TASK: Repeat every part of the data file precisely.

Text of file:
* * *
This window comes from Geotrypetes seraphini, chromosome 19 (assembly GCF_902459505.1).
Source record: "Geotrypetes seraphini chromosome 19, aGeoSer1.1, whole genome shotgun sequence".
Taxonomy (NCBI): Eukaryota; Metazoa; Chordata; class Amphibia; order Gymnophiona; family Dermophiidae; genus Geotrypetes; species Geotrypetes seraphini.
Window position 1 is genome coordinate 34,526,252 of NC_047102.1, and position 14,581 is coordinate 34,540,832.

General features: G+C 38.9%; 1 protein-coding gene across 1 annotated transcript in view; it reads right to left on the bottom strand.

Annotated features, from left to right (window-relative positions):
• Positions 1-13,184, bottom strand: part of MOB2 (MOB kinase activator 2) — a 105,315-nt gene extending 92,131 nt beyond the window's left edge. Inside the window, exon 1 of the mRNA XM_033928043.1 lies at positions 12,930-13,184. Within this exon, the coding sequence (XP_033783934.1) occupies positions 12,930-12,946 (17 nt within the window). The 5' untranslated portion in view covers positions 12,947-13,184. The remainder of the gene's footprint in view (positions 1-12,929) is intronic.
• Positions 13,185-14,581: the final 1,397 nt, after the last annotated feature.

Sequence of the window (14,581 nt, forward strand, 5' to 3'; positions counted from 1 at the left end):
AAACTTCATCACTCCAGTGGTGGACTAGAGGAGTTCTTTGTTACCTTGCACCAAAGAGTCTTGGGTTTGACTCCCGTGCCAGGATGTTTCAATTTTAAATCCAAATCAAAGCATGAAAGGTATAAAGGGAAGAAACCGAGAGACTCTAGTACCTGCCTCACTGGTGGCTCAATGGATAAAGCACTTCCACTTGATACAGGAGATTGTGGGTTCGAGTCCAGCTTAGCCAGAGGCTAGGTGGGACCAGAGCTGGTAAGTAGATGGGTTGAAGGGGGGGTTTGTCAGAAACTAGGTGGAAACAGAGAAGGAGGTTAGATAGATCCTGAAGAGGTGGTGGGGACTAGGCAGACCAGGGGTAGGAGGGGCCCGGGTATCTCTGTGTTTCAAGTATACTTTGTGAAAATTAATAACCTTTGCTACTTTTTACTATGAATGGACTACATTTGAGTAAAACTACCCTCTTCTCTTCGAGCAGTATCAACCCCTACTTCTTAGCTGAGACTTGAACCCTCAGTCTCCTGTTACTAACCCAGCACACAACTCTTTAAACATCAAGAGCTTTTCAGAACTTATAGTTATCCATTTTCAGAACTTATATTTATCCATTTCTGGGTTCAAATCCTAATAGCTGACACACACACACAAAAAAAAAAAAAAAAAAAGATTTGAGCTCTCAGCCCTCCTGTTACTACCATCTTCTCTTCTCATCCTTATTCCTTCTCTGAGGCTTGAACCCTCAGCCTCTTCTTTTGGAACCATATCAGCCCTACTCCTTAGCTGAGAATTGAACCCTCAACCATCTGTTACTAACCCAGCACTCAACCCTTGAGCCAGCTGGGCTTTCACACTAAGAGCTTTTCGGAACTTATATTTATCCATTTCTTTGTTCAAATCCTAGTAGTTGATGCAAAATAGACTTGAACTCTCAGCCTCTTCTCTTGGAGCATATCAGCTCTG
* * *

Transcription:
This window comes from Geotrypetes seraphini, chromosome 19 (assembly GCF_902459505.1).
Source record: "Geotrypetes seraphini chromosome 19, aGeoSer1.1, whole genome shotgun sequence".
Taxonomy (NCBI): Eukaryota; Metazoa; Chordata; class Amphibia; order Gymnophiona; family Dermophiidae; genus Geotrypetes; species Geotrypetes seraphini.
Window position 1 is genome coordinate 34,526,252 of NC_047102.1, and position 14,581 is coordinate 34,540,832.

General features: G+C 38.9%; 1 protein-coding gene across 1 annotated transcript in view; it reads right to left on the bottom strand.

Annotated features, from left to right (window-relative positions):
• Positions 1-13,184, bottom strand: part of MOB2 (MOB kinase activator 2) — a 105,315-nt gene extending 92,131 nt beyond the window's left edge. Inside the window, exon 1 of the mRNA XM_033928043.1 lies at positions 12,930-13,184. Within this exon, the coding sequence (XP_033783934.1) occupies positions 12,930-12,946 (17 nt within the window). The 5' untranslated portion in view covers positions 12,947-13,184. The remainder of the gene's footprint in view (positions 1-12,929) is intronic.
• Positions 13,185-14,581: the final 1,397 nt, after the last annotated feature.

Sequence of the window (14,581 nt, forward strand, 5' to 3'; positions counted from 1 at the left end):
AAACTTCATCACTCCAGTGGTGGACTAGAGGAGTTCTTTGTTACCTTGCACCAAAGAGTCTTGGGTTTGACTCCCGTGCCAGGATGTTTCAATTTTAAATCCAAATCAAAGCATGAAAGGTATAAAGGGAAGAAACCGAGAGACTCTAGTACCTGCCTCACTGGTGGCTCAATGGATAAAGCACTTCCACTTGATACAGGAGATTGTGGGTTCGAGTCCAGCTTAGCCAGAGGCTAGGTGGGACCAGAGCTGGTAAGTAGATGGGTTGAAGGGGGGGTTTGTCAGAAACTAGGTGGAAACAGAGAAGGAGGTTAGATAGATCCTGAAGAGGTGGTGGGGACTAGGCAGACCAGGGGTAGGAGGGGCCCGGGTATCTCTGTGTTTCAAGTATACTTTGTGAAAATTAATAACCTTTGCTACTTTTTACTATGAATGGACTACATTTGAGTAAAACTACCCTCTTCTCTTCGAGCAGTATCAACCCCTACTTCTTAGCTGAGACTTGAACCCTCAGTCTCCTGTTACTAACCCAGCACACAACTCTTTAAACATCAAGAGCTTTTCAGAACTTATAGTTATCCATTTTCAGAACTTATATTTATCCATTTCTGGGTTCAAATCCTAATAGCTGACACACACACACAAAAAAAAAAAAAAAAAAAGATTTGAGCTCTCAGCCCTCCTGTTACTACCATCTTCTCTTCTCATCCTTATTCCTTCTCTGAGGCTTGAACCCTCAGCCTCTTCTTTTGGAACCATATCAGCCCTACTCCTTAGCTGAGAATTGAACCCTCAACCATCTGTTACTAACCCAGCACTCAACCCTTGAGCCAGCTGGGCTTTCACACTAAGAGCTTTTCGGAACTTATATTTATCCATTTCTTTGTTCAAATCCTAGTAGTTGATGCAAAATAGACTTGAACTCTCAGCCTCTTCTCTTGGAGCATATCAGCTCTG